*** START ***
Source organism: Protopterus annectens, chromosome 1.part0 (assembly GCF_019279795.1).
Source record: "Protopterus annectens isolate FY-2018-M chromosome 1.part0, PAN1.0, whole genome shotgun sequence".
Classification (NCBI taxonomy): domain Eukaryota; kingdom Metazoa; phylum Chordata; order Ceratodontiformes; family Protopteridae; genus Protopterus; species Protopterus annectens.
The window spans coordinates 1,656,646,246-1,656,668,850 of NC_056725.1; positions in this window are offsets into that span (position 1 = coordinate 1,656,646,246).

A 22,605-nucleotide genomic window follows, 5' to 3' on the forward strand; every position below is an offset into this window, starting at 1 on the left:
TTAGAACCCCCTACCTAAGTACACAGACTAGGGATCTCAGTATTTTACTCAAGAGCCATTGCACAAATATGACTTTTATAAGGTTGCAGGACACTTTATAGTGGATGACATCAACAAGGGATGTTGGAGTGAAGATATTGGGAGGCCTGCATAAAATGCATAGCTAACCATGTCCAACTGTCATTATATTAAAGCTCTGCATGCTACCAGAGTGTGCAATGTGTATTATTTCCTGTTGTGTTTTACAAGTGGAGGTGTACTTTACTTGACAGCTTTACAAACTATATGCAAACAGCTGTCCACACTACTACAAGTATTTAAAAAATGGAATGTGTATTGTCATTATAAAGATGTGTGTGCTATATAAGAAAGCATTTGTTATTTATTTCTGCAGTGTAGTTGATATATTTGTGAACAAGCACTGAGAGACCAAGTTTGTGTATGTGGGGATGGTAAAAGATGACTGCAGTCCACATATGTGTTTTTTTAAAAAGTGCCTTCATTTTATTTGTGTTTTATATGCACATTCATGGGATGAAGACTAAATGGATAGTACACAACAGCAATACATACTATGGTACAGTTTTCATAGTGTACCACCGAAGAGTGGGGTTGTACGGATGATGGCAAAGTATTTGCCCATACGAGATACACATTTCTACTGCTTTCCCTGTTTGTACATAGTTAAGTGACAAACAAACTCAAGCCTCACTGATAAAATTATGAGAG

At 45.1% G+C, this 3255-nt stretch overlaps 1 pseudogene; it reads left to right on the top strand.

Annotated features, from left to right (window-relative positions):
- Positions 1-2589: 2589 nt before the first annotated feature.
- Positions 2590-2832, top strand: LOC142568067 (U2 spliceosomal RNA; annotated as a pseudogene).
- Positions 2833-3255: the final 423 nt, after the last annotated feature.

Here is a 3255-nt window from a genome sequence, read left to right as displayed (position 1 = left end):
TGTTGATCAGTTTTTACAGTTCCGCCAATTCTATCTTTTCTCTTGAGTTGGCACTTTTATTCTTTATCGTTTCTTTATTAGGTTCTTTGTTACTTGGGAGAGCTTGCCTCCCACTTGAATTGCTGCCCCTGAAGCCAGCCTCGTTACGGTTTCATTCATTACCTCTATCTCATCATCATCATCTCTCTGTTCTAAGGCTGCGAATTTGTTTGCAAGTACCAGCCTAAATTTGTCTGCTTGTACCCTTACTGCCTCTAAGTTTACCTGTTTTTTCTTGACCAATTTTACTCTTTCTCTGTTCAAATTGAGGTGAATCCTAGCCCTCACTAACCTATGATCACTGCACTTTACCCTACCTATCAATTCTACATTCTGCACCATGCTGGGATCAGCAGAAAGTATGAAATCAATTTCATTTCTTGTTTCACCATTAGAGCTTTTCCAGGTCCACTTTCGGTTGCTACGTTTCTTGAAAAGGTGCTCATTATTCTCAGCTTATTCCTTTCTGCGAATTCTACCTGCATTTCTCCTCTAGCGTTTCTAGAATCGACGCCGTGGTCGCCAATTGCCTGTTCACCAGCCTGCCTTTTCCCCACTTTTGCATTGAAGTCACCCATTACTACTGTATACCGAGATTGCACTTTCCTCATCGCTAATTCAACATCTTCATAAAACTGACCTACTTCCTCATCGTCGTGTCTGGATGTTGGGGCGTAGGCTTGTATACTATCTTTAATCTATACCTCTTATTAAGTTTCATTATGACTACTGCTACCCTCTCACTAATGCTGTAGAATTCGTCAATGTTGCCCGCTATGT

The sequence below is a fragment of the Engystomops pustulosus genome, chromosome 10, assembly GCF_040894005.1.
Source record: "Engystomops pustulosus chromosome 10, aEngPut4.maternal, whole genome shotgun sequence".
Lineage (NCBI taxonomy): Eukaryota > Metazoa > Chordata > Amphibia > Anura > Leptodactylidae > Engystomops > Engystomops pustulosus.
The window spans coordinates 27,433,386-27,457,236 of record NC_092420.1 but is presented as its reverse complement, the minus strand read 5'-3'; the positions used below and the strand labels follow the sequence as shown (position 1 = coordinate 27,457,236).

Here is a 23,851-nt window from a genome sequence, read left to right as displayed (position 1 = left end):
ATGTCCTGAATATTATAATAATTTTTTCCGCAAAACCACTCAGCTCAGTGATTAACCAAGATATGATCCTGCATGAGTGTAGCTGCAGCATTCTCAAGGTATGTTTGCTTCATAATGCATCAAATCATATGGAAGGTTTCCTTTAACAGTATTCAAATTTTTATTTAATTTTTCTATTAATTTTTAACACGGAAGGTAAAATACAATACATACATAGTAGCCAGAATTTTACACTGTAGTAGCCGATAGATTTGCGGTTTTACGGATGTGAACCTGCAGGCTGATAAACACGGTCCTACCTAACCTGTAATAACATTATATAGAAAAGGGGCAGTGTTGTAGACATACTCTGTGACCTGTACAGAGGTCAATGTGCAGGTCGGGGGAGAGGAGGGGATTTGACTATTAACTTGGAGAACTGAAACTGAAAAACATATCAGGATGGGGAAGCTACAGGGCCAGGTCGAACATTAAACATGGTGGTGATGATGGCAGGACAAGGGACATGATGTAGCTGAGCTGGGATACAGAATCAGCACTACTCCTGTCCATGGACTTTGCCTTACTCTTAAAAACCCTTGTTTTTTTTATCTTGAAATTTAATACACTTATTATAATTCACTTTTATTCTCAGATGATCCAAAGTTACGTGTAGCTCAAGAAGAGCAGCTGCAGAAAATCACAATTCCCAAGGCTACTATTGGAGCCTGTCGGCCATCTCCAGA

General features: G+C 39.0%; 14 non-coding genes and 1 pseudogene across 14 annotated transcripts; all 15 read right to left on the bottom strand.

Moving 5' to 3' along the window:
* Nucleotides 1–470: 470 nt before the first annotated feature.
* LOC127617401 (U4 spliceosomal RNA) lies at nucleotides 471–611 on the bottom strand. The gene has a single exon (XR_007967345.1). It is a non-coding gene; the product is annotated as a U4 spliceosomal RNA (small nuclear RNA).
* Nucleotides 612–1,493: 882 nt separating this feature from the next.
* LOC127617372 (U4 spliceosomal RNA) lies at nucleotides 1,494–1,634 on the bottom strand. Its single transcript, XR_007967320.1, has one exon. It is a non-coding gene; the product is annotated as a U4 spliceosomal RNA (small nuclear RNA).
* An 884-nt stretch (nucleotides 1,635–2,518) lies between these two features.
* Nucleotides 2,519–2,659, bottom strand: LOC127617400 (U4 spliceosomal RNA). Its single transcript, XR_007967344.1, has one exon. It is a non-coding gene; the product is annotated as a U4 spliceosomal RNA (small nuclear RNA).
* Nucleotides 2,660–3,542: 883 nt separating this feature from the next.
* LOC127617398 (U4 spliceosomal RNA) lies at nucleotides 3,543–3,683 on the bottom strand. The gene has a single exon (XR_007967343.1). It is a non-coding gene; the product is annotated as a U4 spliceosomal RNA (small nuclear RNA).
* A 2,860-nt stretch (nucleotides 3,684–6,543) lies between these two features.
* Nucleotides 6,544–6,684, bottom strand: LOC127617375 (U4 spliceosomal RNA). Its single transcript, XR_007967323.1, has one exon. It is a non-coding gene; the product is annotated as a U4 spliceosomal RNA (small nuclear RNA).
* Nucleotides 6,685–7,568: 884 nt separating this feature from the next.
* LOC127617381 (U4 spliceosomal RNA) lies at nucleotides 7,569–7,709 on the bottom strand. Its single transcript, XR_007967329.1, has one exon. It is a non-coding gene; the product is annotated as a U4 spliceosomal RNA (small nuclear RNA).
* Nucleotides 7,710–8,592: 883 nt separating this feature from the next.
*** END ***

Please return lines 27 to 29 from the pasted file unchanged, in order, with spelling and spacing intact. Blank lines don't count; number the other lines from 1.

* Nucleotides 2,519–2,659, bottom strand: LOC127617400 (U4 spliceosomal RNA). Its single transcript, XR_007967344.1, has one exon. It is a non-coding gene; the product is annotated as a U4 spliceosomal RNA (small nuclear RNA).
* Nucleotides 2,660–3,542: 883 nt separating this feature from the next.
* LOC127617398 (U4 spliceosomal RNA) lies at nucleotides 3,543–3,683 on the bottom strand. The gene has a single exon (XR_007967343.1). It is a non-coding gene; the product is annotated as a U4 spliceosomal RNA (small nuclear RNA).